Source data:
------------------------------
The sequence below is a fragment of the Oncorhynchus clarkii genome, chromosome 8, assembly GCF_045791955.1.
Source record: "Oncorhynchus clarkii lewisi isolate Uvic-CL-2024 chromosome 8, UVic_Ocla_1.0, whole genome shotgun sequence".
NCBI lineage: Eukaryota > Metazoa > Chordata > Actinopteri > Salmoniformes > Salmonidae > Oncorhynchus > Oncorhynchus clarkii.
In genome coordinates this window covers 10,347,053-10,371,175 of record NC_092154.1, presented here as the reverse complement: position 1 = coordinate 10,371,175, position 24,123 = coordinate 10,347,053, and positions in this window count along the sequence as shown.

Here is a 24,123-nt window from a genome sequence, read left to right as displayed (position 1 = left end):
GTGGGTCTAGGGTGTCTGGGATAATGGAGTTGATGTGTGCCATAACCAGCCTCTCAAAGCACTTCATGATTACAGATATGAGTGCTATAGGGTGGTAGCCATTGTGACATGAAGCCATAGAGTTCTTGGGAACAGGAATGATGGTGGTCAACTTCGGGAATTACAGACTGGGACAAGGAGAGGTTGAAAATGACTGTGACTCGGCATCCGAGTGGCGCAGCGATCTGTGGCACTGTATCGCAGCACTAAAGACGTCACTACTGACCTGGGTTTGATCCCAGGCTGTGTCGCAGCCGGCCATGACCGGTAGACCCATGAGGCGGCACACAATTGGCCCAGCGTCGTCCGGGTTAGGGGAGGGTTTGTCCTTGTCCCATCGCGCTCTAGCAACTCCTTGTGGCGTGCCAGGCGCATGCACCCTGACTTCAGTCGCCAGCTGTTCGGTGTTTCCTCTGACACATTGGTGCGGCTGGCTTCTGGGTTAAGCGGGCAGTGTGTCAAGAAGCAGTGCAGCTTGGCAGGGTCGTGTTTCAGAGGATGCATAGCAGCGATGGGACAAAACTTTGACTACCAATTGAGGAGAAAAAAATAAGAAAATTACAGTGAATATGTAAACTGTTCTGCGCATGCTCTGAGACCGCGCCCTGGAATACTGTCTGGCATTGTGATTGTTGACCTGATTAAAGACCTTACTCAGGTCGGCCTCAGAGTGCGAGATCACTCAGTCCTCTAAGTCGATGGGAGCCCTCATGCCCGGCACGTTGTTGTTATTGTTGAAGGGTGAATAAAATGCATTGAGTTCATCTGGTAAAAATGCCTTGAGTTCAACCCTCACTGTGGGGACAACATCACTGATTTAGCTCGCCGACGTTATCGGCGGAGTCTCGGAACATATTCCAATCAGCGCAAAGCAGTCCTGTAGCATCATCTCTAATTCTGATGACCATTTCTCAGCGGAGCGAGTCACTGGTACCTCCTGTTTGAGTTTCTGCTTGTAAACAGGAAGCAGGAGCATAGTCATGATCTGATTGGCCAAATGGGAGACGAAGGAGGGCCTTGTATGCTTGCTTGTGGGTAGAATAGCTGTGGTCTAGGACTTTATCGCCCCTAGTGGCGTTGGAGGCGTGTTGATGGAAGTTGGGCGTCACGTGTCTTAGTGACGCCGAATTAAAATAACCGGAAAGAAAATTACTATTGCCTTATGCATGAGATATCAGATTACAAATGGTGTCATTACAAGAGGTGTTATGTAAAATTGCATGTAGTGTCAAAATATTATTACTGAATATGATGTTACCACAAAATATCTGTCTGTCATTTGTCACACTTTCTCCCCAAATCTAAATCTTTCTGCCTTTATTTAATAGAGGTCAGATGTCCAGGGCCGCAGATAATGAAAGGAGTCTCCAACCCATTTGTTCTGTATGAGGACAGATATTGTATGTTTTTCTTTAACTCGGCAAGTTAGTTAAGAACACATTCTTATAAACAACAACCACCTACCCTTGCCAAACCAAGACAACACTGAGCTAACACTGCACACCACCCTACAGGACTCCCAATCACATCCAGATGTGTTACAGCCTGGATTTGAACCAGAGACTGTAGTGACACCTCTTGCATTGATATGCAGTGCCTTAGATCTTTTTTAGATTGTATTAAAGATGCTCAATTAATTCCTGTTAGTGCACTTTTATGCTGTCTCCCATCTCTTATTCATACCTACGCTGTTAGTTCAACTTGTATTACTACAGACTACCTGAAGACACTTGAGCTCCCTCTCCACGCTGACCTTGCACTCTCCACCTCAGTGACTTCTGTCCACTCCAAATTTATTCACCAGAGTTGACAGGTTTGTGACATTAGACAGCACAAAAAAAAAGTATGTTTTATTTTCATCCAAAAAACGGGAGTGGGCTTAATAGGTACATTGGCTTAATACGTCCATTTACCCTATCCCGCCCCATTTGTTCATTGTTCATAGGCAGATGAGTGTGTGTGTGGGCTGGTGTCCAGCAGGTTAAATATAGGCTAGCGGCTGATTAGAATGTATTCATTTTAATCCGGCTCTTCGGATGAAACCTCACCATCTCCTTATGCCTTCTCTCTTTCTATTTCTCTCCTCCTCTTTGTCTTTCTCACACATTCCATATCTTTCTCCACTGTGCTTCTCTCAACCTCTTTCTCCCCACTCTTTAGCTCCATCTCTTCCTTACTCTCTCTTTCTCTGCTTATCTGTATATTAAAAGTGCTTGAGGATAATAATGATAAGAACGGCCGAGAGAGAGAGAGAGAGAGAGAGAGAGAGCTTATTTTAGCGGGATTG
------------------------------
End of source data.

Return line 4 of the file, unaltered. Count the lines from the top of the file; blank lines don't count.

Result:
In genome coordinates this window covers 10,347,053-10,371,175 of record NC_092154.1, presented here as the reverse complement: position 1 = coordinate 10,371,175, position 24,123 = coordinate 10,347,053, and positions in this window count along the sequence as shown.